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More than 1,000 retailers oppose $7.2 billion Visa/MasterCard credit card fee settlement

Opponents claim the deal does not offer reform to the flawed swipe fee system

We already knew that Wal-Mart, Target and the National Retail Federation were less than pleased with a $7.2 billion credit card fee settlement between Visa Inc., MasterCard Inc., banks and a class of merchants. But it turns out they were far from the only disgruntled retailers.

On Thursday, almost 1,200 retailers pledged to urge a federal judge to reject the settlement, which, if approved, would be the largest antitrust settlement in history. But that’s not why they’re upset.

The settlement is meant to address claims that the credit card companies and banks fixed swipe fees, which cost retailers every time a consumer purchases something with a debit or credit card.  However, objectors claim that the settlement does not reform the system of swipe fees at all, and gives the companies room to raise fees again in the future.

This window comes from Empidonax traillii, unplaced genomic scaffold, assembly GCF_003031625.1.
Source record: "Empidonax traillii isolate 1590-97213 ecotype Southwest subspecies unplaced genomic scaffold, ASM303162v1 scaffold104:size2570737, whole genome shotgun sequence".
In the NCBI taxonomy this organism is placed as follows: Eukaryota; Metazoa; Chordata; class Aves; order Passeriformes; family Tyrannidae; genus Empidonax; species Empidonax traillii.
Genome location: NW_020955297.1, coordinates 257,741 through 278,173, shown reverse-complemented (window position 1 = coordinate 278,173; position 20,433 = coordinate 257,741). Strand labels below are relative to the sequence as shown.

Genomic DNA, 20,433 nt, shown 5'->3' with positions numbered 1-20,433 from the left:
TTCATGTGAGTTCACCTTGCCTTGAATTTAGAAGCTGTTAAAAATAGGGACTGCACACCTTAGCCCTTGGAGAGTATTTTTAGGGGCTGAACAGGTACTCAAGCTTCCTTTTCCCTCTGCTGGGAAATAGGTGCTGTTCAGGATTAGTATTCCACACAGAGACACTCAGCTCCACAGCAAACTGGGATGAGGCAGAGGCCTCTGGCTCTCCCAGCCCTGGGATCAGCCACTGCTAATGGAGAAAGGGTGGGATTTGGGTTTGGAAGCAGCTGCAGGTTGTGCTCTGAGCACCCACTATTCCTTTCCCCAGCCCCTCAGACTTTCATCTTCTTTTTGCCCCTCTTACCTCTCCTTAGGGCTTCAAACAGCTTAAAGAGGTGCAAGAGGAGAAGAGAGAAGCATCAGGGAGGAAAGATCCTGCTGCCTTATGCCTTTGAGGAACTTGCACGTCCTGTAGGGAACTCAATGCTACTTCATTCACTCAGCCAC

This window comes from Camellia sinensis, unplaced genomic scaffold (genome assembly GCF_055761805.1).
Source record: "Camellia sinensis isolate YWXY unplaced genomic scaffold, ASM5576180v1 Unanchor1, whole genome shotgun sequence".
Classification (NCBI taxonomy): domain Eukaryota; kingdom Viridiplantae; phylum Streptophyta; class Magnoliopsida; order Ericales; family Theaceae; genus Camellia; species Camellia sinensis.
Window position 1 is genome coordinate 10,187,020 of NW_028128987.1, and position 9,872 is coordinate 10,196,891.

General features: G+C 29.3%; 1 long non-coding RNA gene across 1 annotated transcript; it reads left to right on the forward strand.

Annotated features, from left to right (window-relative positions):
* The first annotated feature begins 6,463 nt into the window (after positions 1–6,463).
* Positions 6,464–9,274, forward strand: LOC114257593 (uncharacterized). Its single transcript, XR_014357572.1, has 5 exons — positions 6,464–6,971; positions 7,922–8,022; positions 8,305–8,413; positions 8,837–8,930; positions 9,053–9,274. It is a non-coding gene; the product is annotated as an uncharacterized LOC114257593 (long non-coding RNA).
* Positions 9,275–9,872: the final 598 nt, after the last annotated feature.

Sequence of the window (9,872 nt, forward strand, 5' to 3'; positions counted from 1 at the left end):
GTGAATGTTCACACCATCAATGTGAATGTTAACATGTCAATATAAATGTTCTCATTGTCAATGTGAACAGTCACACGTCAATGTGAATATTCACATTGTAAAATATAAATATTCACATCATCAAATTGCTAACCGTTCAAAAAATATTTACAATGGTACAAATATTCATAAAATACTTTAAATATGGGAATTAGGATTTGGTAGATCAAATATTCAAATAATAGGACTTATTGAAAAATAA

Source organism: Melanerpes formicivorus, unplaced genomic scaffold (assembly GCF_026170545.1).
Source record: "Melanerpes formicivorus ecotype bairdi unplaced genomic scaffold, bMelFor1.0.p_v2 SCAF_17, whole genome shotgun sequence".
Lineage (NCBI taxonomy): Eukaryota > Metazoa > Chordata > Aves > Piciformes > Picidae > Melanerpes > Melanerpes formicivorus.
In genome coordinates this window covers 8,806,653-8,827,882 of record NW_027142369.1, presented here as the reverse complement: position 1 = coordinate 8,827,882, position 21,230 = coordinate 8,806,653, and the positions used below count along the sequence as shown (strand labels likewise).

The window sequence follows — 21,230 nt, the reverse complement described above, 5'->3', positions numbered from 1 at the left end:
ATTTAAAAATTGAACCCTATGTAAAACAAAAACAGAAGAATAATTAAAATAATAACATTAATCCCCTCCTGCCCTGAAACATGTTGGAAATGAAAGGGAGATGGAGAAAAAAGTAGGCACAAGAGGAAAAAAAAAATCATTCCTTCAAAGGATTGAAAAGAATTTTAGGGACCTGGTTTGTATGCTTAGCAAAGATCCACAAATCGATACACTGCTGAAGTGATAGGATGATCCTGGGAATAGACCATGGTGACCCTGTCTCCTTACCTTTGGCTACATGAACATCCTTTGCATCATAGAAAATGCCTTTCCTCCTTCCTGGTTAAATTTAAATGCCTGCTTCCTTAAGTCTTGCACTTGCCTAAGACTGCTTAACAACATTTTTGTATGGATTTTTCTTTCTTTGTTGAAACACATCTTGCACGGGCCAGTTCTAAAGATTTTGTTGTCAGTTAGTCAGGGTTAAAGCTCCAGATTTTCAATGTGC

"The declarations from about 1,200 merchants, small and large, from every corner of the country, and every type of merchant speak volumes about the fact that something is very seriously wrong with this deal," Jeff Shinder, a lawyer for the plaintiffs, told Thomson Reuters.


Read InsideCounsel’s ongoing coverage of the Visa/MasterCard settlement:

Visa/MasterCard credit card fee settlement on expedited schedule for approval

Visa/MasterCard credit card fee settlement with retailers moves forward

Wal-Mart disapproves of $7.25 billion credit card fee settlement

Visa, MasterCard and banks agree to $7.25 billion settlement over credit card price fixing allegations

Merchants say card companies’ liable for more than $10 billion in damages

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